Central is very popular among younger, single expats who enjoy the vibrant nightlife in town. You will, however, not find large houses or spacious apartments on the Central Hong Kong property market as living space is rare. Tai Hang and Midlevels East have a lot of international and multinational schools in their neighborhood. A great number of expats also move to Repulse Bay.

The following towns are located in the district of Kowloon:

  • Kowloon Tong
  • Tsim Sha Tsui

Kowloon is considered the most densely populated residential area in the world, which is why spacious housing is usually not available here. In order to relieve this overpopulated area, new housing districts are being developed, mostly in the New Territories. It’s there that you will find a quiet, more rural living environment. Towns in the New Territories include:

  • Sai Kung
  • Shatin
  • Tai Po

For more information on purchasing property, no matter in which area of the city, check out our article on Hong Kong housing.

Utility companies

As a tenant or homeowner in Hong Kong, you are responsible for utilities in your home. Generally speaking, hardly any landlord will get involved in providing your house or flat with all necessary utilities. Serviced apartments are the sole exception to this rule.

Utility Providers

In Hong Kong, different providers are responsible for different utilities. You will have to contact them individually if you want everything to work when you are ready to move into your new place. Fortunately, there are not all that many providers, so you won’t have to navigate your way through an overwhelming number of services and offers.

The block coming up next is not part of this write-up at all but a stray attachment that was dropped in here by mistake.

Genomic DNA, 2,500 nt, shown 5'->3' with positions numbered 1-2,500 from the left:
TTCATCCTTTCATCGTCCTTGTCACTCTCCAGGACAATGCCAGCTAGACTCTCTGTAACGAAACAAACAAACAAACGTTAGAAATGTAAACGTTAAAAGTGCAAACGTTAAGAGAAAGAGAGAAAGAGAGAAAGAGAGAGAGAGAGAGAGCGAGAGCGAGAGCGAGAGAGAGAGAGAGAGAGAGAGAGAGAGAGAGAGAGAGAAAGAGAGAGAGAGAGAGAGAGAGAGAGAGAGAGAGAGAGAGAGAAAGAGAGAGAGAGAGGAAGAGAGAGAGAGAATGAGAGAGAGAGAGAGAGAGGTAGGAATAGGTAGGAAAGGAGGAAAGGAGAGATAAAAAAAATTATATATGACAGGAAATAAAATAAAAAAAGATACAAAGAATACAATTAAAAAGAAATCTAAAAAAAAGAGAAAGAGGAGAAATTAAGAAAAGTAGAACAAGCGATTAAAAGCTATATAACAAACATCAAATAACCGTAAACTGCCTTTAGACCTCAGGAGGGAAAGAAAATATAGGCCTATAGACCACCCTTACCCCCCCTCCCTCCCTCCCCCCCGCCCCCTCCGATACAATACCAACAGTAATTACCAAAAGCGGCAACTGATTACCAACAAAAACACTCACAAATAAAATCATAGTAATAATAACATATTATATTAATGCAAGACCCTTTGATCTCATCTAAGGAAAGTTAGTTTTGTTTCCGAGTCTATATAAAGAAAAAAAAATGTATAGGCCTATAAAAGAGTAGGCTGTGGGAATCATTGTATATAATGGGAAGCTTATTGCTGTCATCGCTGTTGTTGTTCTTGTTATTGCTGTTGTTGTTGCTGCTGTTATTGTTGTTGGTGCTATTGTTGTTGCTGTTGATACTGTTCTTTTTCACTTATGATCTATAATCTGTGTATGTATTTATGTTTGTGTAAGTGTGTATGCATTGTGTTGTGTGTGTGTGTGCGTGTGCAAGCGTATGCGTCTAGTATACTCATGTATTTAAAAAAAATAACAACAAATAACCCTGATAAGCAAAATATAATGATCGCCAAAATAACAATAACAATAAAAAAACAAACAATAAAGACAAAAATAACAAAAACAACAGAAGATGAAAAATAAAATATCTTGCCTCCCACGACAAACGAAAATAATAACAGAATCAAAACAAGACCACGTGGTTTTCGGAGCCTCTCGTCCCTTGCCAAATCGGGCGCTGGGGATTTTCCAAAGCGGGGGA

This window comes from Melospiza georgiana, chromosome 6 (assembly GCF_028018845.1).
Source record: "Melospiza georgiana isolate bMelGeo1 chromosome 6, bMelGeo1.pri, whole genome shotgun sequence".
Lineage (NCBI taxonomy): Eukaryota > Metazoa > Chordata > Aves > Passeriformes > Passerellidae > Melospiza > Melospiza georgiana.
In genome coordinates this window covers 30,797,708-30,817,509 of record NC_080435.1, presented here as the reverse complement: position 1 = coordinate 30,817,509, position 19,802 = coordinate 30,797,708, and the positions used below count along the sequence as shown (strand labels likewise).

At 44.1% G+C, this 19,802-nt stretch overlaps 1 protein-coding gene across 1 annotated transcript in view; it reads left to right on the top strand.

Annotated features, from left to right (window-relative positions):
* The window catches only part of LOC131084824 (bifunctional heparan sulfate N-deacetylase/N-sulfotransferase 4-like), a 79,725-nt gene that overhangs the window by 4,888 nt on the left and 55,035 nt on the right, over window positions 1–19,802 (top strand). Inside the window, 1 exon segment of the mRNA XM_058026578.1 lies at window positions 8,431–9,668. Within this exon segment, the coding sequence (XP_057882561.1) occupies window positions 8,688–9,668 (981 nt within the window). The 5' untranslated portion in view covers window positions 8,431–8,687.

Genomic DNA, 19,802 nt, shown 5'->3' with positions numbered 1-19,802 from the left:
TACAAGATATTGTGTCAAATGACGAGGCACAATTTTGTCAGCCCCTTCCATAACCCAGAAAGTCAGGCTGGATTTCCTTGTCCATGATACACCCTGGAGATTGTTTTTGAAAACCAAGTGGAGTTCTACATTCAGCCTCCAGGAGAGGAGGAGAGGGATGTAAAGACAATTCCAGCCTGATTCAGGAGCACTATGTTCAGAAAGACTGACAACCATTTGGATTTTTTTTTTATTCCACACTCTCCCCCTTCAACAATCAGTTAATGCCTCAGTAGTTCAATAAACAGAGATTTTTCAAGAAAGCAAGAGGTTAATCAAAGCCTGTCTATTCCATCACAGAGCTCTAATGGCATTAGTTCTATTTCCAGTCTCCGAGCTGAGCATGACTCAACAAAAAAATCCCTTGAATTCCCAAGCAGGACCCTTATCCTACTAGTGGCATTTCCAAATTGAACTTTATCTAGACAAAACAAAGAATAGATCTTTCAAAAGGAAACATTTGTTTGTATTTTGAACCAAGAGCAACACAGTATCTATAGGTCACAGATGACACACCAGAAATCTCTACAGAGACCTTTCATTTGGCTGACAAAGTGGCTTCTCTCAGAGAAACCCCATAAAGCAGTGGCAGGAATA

Two companies are responsible for the power supply in Hong Kong: HK Electric Investments is responsible for Hong Kong Island and Lamma Island, and The China Light and Power Company (CLP) provides Kowloon, the New Territories, Cheung Chau and Lantau with electricity. Before you can get connected, you have to pay a deposit of two months’ fees up front. In some cases, your landlord may have already paid the deposit, and you can just begin with the monthly payments.

The electricity supply in Hong Kong is 200-220V, 50Hz, with type G three-pin plugs. These plugs are the same as those used in the UK, Ireland, Cyprus, Malta, or Singapore. However, outlets can be designed for square or round pins. In some older apartments, you even find both versions. You may have to get additional plug adapters, so you can use all the outlets in your apartment properly.

The Towngas network supplies most of Hong Kong with gas for cooking and heating. If you want to open an account with the gas company, you need to pay an advance deposit. Although most neighborhoods are very well connected to the gas supply system, older apartments (especially in the New Territories and the outlying islands) may not be connected. Here you can use bottled gas instead.

The Water Supplies Department is responsible for providing your place with water. The bill is usually rather low and only paid quarterly.

Quality of Drinking Water

Hong Kong’s drinking water is considered one of the safest in the world and abides to the quality standards set by the World Health Organization. The water supplies in Hong Kong are subject to constant quality control, which involves checking for bacteria and chemicals and different procedures of water treatment.

The quality of drinking water in your own home, however, can be negatively affected by poor plumbing and rusty pipes. Therefore you should always have the quality of tap water in your place checked. Notify the building management or your landlord if you suspect that poor inside plumbing could affect the quality of tap water in your home.